It started off so well…the weather was glorious as I arrived into Brisbane and I enjoyed a pleasant stroll watching the colours reflecting off the river as the sun went down. Brisbane’s version of the South Bank reminded me very much of London’s and even boasted an arts centre, street entertainers, a market and even a large “Brisbane Eye”, although I’m not sure how popular the tropical swimming pool complex would be in our “not-so-tropical” climate.
Tropical downpours would be the theme of the next few days, and I awoke the next morning to the predicted rain storm. I’d arranged to meet up with Urvy and Pete, who I’d met in New Zealand and killed time by doing something that I thought I’d gotten away with for this year – the dreaded Christmas shopping! Nothing as bad as London’s crowds, but it brought back bad memories nonetheless and after struggling through the crowds for a couple of hours I retreated back to the hostel.
Urvy and Pete picked me up and I revisited the South Bank (and our adventures in Kiwi Land) over a coffee and a cake. They were staying with a friend in Brisbane for Christmas, so we said our farewells and promised to meet up again back home.
The following morning I caught the bus down the coast to the notoriously awful resort of Surfer’s Paradise, where I was stopping off to meet up with my friend Mandy (who I worked with in London and who was now living back in Oz). It certainly lived up to it’s reputation rather than it’s name (unless most surfers like fast food joints, overpriced bars and tourist tat with their waves?). My hostel was reviewed as one of the best on the “strip”, and came complete with volleyball pitch, cheap bar, blaring music and a pile of vomit outside my dorm – nice!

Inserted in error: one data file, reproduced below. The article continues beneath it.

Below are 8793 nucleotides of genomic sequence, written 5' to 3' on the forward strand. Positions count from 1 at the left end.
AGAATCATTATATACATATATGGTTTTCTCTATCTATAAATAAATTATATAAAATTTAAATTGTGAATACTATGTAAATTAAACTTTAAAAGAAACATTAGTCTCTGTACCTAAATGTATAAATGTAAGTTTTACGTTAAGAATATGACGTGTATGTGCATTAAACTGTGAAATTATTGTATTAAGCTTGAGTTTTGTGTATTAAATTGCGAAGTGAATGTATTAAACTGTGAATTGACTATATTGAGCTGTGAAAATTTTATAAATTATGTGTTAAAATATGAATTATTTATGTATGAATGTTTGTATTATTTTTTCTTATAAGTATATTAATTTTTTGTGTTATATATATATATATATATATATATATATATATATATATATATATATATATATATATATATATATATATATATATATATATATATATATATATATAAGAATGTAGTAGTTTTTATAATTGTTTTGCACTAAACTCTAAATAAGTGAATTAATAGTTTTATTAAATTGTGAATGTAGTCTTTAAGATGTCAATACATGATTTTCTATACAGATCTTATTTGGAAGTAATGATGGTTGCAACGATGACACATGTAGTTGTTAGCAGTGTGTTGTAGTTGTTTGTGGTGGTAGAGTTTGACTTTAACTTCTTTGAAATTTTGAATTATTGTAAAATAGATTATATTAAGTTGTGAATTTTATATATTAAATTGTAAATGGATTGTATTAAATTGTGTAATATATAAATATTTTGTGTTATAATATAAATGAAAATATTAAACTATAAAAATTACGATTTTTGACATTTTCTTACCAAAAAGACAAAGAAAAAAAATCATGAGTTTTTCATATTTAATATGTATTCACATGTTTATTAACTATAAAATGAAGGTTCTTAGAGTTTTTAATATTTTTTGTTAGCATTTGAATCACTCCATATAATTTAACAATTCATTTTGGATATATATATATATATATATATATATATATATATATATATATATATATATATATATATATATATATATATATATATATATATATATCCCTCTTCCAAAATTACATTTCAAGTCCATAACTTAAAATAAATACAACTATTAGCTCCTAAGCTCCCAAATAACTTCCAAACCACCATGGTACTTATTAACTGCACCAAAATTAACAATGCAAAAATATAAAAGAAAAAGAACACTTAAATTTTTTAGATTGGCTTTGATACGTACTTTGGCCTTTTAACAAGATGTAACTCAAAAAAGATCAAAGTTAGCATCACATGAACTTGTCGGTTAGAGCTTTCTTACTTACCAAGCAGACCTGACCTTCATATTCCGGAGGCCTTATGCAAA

Luckily Mandy took me to more upmarket resort of Broad Beach along the coast for a Japanese meal and we spent a really lovely evening chatting and catching up. Glad to be leaving, I caught the early bus the following day further down the coast to Ballina (just south of Byron Bay) where I was looking forward to spending Christmas with my friends Shane, Phyl and family.
The rain had set in with a vengeance by the time I reached Byron, but jumping over the huge puddles at the bus stop I was met with a warm welcome (and apologies for the weather) by the family. Much as I was looking forward to Christmas on the beach in the sunshine, it was wonderful just being with friends in the comfort of their large and cozy home overlooking (they assured me it was there, through the mist and rain!) the bay.
The rain and waterlogged roads prevented us travelling too far afield, but the family enjoyed their traditional Christmas morning swim together in the ocean (I bottled out – it just didn’t feel right swimming in the rain – even though the sea was warm) and I enjoyed watching the surfers riding the impressive waves. After a light lunch, we went to the airport to pick up their daughter Bridie (who I’d also met in Cuba), and the family (almost) complete, we spent a relaxing afternoon opening presents and eating, accompanied by the sound of the downpour outside. At least the frogs were enjoying it, and I had to put earplugs in most nights to get to sleep! It had certainly been a very different Christmas Day, and not quite the one I was expecting, but it was extremely relaxing and a very welcome change from hostelling!
Finding ourselves going a little bit stir crazy, on Boxing Day they offered to take me to
the weird and wonderful hippy town of Nimbin. It was settled by new agers back in the 1970’s for the experimental Aquarius Festival and has remained a centre for the artistic, new age and eccentric ever since. One wall even featured an original “Rolf” graffiti –how cool is that!. The boutiques, cafes and shops were a fascinating and fun way of passing a rainy afternoon, although if I’d had to put up with the gloomy weather much longer, I think I would have been tempted to extend the trip and take in the atmosphere, if you get my drift?!
After another round of fond farewells, I waited at the very soggy bus stop for my 12 hour ride down to “sunny” Sydney for the New Year Celebrations.